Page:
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Tuesday, 14 February 2017 12:22

Irving's Tiara

Written by Gerie Rhosen
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Cast (L - R):  Theresa Ireland and Brittany Rizzo Cast (L - R): Theresa Ireland and Brittany Rizzo Photographs by Doren Sorell

Irving's Tiara

On Friday evening I had the pleasure of watching Irving's Tiara, presented at Theater 68 on Lankershim Blvd. in our lovely NoHo neighborhood.

This dark and comedic production has offered a new approach to what audiences might like to experience in live theater. It is a story set in a recreation room-office within a local park that takes an unexpected turn to the very dark side of humanity with humor, salty language and loud hand gestures. The actors romp and yell around the stage with twisted stories that are hard to swallow. This is the basis for this dark comedy and it is worth seeing, exploring and sharing with your friends.

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Cast (L - R):  Jacqueline Misaye

In the first and only act, we are presented with three very rough, tough and unsophisticated women who find themselves together in this makeshift office.

Lydia (Theresa Ireland) is the unchallenged leader with her aggressive New York gangster style voice that commands obedience. She believes she is the boss and has all the answers to everything. Of course we come to find out that her vision of correctness is far from the truth and might get them all into serious trouble. She continually yells at the cleaning-janitorial person Tommy (Jacqueline Misayne); a misguided and slow-thinking young woman that has quite unusual dreams of her own. The verbal jabs at her and her half-sister, Rachel (Brittany Rizzo), often go over the top with sarcastic insults at everything they are and everything they do. Tommy takes most of it in stride and lets Lydia know that despite winning the lottery years before and giving all her money to a girls place in Nova Scotia, her life is still a happy work in progress. Rachel is a bit feistier and bucks at Lydia’s outlandish ideas or alternative facts to almost everything. Although her choices have often been unhealthy and destructive, Rachel has dreams and ideas of her own. Eventually, they are unable to stand up to Lydia’s demands and all three women embark upon a robbery plan that involves stealing a Jewish Princess' tiara, a senior citizen named Irving, and a final question about whom has a moral base in this crooked threesome.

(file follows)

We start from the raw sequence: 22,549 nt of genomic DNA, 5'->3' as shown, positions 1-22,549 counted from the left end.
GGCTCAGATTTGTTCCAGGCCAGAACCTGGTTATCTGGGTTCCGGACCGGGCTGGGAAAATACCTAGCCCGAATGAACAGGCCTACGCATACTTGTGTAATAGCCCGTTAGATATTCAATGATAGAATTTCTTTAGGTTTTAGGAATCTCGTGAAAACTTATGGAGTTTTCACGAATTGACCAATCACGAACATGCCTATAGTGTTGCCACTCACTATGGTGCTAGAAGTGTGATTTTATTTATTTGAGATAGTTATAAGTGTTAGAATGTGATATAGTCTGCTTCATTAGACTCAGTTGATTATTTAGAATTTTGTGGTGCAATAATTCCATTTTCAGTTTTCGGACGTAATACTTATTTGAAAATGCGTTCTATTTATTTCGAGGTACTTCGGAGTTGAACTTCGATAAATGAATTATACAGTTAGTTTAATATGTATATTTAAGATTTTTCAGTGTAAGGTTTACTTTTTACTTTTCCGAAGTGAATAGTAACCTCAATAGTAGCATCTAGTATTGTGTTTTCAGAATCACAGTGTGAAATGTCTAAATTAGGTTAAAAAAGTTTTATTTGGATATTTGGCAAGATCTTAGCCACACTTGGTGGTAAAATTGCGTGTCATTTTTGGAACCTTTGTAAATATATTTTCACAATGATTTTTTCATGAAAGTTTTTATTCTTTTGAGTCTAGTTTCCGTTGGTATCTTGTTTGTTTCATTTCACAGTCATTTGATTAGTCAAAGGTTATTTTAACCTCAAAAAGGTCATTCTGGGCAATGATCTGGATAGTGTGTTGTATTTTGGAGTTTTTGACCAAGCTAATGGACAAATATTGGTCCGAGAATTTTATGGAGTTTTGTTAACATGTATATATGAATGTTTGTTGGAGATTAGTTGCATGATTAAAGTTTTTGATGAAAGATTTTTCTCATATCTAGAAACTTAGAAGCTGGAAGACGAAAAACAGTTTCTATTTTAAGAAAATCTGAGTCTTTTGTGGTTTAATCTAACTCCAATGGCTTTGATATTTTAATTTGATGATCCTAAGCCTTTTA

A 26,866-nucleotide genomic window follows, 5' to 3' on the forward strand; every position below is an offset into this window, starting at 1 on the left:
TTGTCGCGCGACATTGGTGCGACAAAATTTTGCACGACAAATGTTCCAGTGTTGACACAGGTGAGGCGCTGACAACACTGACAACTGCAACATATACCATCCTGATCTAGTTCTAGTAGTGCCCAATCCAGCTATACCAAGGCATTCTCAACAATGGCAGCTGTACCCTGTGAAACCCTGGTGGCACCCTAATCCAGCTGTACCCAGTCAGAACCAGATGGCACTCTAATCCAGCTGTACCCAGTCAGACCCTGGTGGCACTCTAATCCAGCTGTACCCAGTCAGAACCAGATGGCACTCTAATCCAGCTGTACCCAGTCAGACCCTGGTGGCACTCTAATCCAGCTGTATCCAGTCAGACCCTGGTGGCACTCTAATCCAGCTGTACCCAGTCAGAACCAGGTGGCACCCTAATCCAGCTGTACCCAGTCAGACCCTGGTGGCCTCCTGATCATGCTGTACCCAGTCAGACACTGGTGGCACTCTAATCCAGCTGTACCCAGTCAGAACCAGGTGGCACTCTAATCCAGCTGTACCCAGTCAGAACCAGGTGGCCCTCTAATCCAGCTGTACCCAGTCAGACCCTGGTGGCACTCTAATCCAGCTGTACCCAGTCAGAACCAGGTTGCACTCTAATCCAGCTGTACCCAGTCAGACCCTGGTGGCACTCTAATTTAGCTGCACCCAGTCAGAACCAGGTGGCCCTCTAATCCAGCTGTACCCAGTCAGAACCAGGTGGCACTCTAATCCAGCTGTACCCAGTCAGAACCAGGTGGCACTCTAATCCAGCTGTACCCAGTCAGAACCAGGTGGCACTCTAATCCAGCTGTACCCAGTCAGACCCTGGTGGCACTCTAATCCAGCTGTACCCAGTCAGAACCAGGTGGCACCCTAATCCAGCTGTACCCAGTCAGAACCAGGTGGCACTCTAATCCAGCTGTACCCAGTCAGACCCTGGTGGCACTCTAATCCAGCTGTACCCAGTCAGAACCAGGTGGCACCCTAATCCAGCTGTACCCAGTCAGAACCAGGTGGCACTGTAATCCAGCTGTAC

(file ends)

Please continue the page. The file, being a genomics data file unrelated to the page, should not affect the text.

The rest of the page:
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Cast (L - R):  Brittany Rizzo, Theresa Ireland, and Jacqueline Misaye

Everything is thrown into this play. Watching dark comedies with a slapstick component is always interesting and questionable.

Starting out with a dead referee on the playground, it progresses to conversations that include misinformation about social media hype, foreign relations, and popular personalities. Let’s not forget the discussion of Obamacare, Bruce Jenner and lesbian sister love.

All are fodder for these characters. The audience must decide if this is funny, dark or just silly. In this case, it is a bit of all of them. A mystery man, Big Al, is constantly brought up as the one who knows all the answers and is usually wrong. The most laughable discussion was about the existence of a Jewish Princess. Of course, they do not exist and it is not part of Jewish religion or history. However, given the current free flow of various informational untruths and unreal facts of today’s world, it is easy and sad to understand what people believe. Since this play was written prior to this current climate, it is ironic how pertinent it is today.

Every one of the three actors is very good and is able to handle the challenge of excessively long and quick dialogue.

Theresa delivers her lines hollering throughout the entire play. Jaqueline and Brittany speak much softer and rely upon nonverbal body language to show character anger and frustration. The acting is above average by all of them. It is difficult to portray a fake reality and make it believable, but here it mostly works. The staging is simple and effective thanks to the production crew and especially Dany Cistone, the set designer. One caveat, perhaps at 90 minutes a few stories could have been shortened, it was a lot of ranting to keep the audience always interested.

Ronnie Marmo is the artistic director of The 68 Cent Theater Company and produced this show. It is written and directed by Sam Henry Kass as well as the other production showing here Lusting After Peipino’s Wife.

NoHo Arts District gladly welcomes Theater 68 to the neighborhood and hope we will see more of its fine shows.

Make sure to see this at Theater 68
5112 Lankershim Blvd.
North Hollywood, CA 91601.
www.theater68.com
(323) 960-5068.

Show times through March 1, 2017.

Read 720 times Last modified on Tuesday, 14 February 2017 18:24

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